Bugatti has built the world’s fastest car, again.
The Bugatti Chiron is the automaker’s $2.5 million successor to the Veyron Super Sport, which holds the Guinness World Record for fastest production car at 268 mph.
Like the Veyron, the carbon fiber Chiron is powered by an 8.0-liter quad-turbocharged 16-cylinder engine, but it puts out nearly 1,500 horsepower, compared to the Super Sport’s relatively measly 1,200 hp. No mass-produced production car has ever come close. Twin fuel injectors for each cylinder help feed the beast, which breathes through six catalytic converters.
Bugatti says the Chiron will be limited to 260 mph for road travel, but that it is also “ready for a new world speed record.” The Veyron was similarly restricted to 258 mph for use on the street, so this suggests plans for a record run with the electronic nannies turned off.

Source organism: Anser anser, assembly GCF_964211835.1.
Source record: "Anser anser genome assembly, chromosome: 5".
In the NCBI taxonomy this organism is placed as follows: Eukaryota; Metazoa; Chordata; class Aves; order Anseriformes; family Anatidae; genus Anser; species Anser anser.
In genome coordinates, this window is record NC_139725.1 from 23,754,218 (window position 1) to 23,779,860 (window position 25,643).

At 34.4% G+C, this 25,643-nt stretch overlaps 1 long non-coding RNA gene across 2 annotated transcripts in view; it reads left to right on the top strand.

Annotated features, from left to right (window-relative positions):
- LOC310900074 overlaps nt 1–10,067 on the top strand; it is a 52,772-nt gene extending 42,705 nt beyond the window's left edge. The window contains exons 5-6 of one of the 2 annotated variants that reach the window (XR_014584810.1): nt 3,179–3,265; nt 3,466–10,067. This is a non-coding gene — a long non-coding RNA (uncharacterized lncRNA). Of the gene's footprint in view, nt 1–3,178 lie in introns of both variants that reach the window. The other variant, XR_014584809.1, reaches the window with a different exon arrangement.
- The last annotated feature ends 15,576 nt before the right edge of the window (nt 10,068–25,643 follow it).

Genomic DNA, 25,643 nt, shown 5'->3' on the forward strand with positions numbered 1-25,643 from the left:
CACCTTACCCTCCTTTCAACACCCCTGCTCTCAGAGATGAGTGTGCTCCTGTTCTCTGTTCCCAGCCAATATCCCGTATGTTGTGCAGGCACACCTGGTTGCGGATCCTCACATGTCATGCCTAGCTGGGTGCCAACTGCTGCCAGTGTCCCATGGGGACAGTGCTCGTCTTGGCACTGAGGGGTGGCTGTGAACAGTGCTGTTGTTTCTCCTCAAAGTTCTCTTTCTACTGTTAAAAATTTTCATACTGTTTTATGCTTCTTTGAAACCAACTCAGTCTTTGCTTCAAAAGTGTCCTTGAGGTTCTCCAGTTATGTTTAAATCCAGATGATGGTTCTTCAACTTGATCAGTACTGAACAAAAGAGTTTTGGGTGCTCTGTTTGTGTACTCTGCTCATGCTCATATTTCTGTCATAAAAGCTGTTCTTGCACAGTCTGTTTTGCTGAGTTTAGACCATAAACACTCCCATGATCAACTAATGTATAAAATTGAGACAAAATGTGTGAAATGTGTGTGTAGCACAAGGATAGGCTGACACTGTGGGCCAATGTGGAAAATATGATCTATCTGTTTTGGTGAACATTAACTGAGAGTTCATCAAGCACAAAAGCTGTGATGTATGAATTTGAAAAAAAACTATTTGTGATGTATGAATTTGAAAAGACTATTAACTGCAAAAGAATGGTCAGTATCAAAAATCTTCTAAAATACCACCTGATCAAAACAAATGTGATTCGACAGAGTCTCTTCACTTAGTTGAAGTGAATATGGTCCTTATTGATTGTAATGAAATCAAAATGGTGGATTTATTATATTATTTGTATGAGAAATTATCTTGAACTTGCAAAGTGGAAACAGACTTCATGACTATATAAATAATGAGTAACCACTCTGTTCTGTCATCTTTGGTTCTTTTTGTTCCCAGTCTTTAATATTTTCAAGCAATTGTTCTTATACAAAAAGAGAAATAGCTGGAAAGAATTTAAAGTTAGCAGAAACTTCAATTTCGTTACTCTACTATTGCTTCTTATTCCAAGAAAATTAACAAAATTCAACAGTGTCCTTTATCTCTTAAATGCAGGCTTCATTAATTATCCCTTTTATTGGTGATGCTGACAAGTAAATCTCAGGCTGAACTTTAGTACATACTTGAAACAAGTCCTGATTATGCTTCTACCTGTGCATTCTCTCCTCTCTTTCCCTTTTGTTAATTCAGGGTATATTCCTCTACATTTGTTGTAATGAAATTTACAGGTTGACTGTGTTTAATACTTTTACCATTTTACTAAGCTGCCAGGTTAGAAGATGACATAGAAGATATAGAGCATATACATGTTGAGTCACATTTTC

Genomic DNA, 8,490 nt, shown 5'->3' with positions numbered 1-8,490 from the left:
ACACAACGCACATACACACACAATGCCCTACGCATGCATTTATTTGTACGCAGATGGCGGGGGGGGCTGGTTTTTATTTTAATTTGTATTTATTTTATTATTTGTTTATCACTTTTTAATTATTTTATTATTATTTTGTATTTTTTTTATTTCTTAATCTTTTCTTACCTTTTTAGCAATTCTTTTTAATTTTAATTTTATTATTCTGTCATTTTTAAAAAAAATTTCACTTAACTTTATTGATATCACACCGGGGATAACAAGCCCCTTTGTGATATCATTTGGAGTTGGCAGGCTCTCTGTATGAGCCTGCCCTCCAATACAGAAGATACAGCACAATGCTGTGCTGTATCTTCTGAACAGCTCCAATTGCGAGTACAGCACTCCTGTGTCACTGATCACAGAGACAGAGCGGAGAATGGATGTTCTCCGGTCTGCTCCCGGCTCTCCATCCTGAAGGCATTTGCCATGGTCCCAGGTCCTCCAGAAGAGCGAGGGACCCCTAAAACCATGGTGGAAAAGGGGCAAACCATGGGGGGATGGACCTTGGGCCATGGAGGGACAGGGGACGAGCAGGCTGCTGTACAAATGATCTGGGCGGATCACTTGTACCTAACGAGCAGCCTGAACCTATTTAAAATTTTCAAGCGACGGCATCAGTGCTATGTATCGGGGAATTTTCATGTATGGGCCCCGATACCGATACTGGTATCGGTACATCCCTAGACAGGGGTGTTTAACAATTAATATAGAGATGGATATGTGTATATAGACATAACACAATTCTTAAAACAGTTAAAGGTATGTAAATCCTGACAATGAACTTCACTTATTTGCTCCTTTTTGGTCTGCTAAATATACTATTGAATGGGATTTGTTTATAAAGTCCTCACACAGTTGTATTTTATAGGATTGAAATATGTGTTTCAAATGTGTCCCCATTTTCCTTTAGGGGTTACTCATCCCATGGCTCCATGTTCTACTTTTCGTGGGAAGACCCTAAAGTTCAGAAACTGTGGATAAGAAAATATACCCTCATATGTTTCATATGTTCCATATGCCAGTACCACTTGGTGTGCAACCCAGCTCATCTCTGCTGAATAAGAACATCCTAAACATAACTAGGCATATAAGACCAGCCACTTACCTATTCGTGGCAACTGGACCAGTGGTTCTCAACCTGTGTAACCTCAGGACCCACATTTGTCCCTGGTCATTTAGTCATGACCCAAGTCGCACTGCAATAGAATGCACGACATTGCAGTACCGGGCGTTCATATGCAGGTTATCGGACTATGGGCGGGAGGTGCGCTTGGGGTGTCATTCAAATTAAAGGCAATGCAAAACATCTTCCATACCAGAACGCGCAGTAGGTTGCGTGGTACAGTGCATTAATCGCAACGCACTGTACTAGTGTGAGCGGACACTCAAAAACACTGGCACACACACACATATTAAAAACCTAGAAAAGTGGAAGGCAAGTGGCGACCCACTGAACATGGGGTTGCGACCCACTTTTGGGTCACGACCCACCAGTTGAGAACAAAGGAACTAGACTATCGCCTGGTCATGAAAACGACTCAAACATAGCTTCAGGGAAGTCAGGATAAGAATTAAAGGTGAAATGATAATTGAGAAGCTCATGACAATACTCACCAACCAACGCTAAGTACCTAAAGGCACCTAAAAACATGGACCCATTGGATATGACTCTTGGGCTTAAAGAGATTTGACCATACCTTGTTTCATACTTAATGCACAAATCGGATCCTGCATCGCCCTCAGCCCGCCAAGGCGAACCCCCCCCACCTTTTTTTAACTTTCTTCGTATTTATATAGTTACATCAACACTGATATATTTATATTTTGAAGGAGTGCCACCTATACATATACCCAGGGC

Acceleration is touted to be similarly impressive, with a 2.5-second 0-60 mph time and a 0-186 mph time in “under 13.6 sec.,” which is a significant figure, because it would beat the Hennessey Venom GT’s Guinness World Record of 13.63 sec.
The Chiron features an adaptive suspension system to enhance its ride and handling, along with active aerodynamics that includes a movable rear wing that can make the car slipperier for top speed runs, or increase downforce for better traction in turns and under braking.
The Chiron shares a clear family resemblance with the Veyron, but adopts a few styling cues that hearken back to the classic Type 57, including its small central fin and semicircular side panels, here doubling as air intakes.
Bugatti plans to build 500 Chirons, and you’d better hurry if you want one. A third of the run was sold to the brand’s loyal customers before the car’s public reveal.